Last one out


Today has been a quiet day just tidying up a few loose ends.

One of those was 3725, a Forest of Dean Pannier with the base model again being the excellent Bachmann high cab version. Its fine having a number of locos of the same type, in fact for many layouts that would be prototypical. For Albion Yard the high and low cab panniers have been just right in helping set the scene. With this one I wanted it to be slightly different to the others, so I’ve modelled it with a nearly empty bunker. That was no big deal, just cutting away the bunker top, thinning the edges and replacing it. I’ve also added the lasercut windows from Shawplan and opened the cab rear doors and roof vent. This was quite a common configuration and gives the locomotives a bit of character. I wanted this one finished today as next year, (see what I did there) the layouts being photographed for a magazine, and whilst they are all the same varieties I wanted detail differences to be seen.

One thing I get asked is how I repaint the locos, well heres a quick how to …


Often I use the Halfords Matt black plastic spray, but for this loco I’ve chosen Tamiya AS-6 matt black acrylic to add a variation to the color schemes. This will give a slightly different shade base color to the other three black panniers I have. The other items I used were Tamiya masking tape, and Humbrol Maskol.


The route restriction indicator on the cab side is nicely printed and I wanted to keep that. Just place a tiny bead of maskol over the indicator (see the pinky purle dot) and wait for it to go off, that means goes a transparent purple, takes about 10-25 minutes. Wrap the buffers and vac pipes/couplings with masking tape. The Tamiya is excellent for this as is ‘low tack’ but very flexible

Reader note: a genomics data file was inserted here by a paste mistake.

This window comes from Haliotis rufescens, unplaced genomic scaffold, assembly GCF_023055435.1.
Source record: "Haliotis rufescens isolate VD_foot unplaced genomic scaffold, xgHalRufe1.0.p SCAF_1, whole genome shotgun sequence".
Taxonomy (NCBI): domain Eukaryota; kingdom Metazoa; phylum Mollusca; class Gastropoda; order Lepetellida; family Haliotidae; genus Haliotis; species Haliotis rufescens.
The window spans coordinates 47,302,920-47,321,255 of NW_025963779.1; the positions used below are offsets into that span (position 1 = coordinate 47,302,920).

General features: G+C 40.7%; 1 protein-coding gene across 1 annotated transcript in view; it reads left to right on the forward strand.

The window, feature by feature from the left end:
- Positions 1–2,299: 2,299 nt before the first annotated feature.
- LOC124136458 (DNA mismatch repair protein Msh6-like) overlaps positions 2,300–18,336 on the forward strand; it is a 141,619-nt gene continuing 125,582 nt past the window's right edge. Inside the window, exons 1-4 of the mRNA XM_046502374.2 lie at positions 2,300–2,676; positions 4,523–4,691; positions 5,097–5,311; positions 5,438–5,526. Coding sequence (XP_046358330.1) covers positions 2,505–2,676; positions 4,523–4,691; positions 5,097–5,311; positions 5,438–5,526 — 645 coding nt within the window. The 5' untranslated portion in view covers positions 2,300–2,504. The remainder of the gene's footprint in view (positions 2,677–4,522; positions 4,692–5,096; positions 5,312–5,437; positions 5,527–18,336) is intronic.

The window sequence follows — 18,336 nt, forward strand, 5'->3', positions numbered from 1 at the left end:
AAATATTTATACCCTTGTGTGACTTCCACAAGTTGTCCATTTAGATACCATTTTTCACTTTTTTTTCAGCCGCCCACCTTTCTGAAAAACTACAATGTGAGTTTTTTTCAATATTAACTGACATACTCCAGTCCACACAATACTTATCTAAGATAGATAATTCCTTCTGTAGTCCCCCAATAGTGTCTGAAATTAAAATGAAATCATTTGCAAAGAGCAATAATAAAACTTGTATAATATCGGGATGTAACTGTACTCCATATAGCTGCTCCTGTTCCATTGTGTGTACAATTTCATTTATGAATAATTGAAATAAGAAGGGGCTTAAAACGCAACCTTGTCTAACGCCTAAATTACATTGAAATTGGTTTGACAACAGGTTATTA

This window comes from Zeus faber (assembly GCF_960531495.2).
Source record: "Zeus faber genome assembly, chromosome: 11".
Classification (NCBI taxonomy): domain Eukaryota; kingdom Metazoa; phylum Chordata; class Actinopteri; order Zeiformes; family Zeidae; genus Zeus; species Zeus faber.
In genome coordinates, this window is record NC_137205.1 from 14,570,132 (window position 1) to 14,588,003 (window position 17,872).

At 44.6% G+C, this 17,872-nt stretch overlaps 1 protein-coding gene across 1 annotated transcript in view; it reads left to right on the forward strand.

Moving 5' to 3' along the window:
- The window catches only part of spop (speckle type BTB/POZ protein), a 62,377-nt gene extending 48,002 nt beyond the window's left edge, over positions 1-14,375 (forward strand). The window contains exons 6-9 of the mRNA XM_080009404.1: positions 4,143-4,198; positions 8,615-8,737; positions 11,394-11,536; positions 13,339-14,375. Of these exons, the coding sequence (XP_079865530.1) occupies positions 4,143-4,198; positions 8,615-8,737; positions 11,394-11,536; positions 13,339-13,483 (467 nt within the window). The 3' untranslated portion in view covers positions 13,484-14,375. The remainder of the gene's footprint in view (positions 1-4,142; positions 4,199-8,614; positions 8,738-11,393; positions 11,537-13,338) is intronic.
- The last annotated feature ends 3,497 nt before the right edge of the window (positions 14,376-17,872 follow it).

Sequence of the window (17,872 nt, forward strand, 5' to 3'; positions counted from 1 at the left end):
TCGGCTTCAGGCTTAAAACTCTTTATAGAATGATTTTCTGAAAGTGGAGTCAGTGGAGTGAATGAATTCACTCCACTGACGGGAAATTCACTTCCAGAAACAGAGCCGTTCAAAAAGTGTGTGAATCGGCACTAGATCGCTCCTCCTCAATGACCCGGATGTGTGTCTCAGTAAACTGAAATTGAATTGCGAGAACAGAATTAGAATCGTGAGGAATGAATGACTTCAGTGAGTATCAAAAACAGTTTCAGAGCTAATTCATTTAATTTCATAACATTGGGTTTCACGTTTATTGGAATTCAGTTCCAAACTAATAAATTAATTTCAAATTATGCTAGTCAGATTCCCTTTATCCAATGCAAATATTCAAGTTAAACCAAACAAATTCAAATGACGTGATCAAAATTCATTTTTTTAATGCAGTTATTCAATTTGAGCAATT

Thats pretty much it, on this loco I’ve also applied a matt black wash to get into the restricted areas like corners and behind pipes. I also kept the cab roof color and that was masked too.


I use a Tamiya paint stand when spraying, thats the wire ‘thing’ the loco is sitting on, as it allows the model to be held and moved around ensuring an even coverage, particularly usefull when using an aerosol can. After about ten minutes all the masking can come off, I accellerate the drying with a hair dryer too, then Fox waterslide British Rail emblems were applied and varnished to hide the carrier film. I run some metal blacking across handrails and their stantions too, this dulls them down and colors any shiny metal that may have been scratched.


I’ve weathered this one lightly, just as well really as the cabside numbers (from Modelmaster), are a bit too low and they’ll need to be moved before the week is out! The black is a slightly different shade to the Halfords painted locos which has worked really well, it’s not enough to stand out but enough to be a realistic variation of the same base color. Also completed over the weekend is the Ratio 522 GWR signal box, a brilliant kit and well worth spending your christmas pocket money on! It came in for a straightforward review, but I may just see if theres a plausible location for it on my train set!


Finally, thank you again for dropping by, and have a good new year!

Not Everyone
Works For Peanuts …

This entry was posted in 2012, Airfix, Bachmann, book, Branch Line, British Rail, canada, canon, Exhibition, Forest of Dean, Great Western, hobbies, Hornby, Layout, life, Model Railroad, Model Railway, Model Railway Journal, Modelling, Nevard, OO Gauge, paint, Photography, research, review, Uncategorized, Wales, waterslide, Welsh Marches, Western Region and tagged , , , , , , , , , , , , , , , , . Bookmark the permalink.

3 Responses to Last one out

  1. Rich says:

    Hi Paul,
    Thanks for the info on the pannier etches, just what is needed to finish off my model (and I think I will have a crack at those open back doors as well while I am at it.


    • bawdsey says:

      You’re welcome, doing the bab doors and vents throws a lot more light into the cab and is worth the effort.

  2. Pingback: No.5726 – Primed, Numbered, Allocated | Oswestry Works

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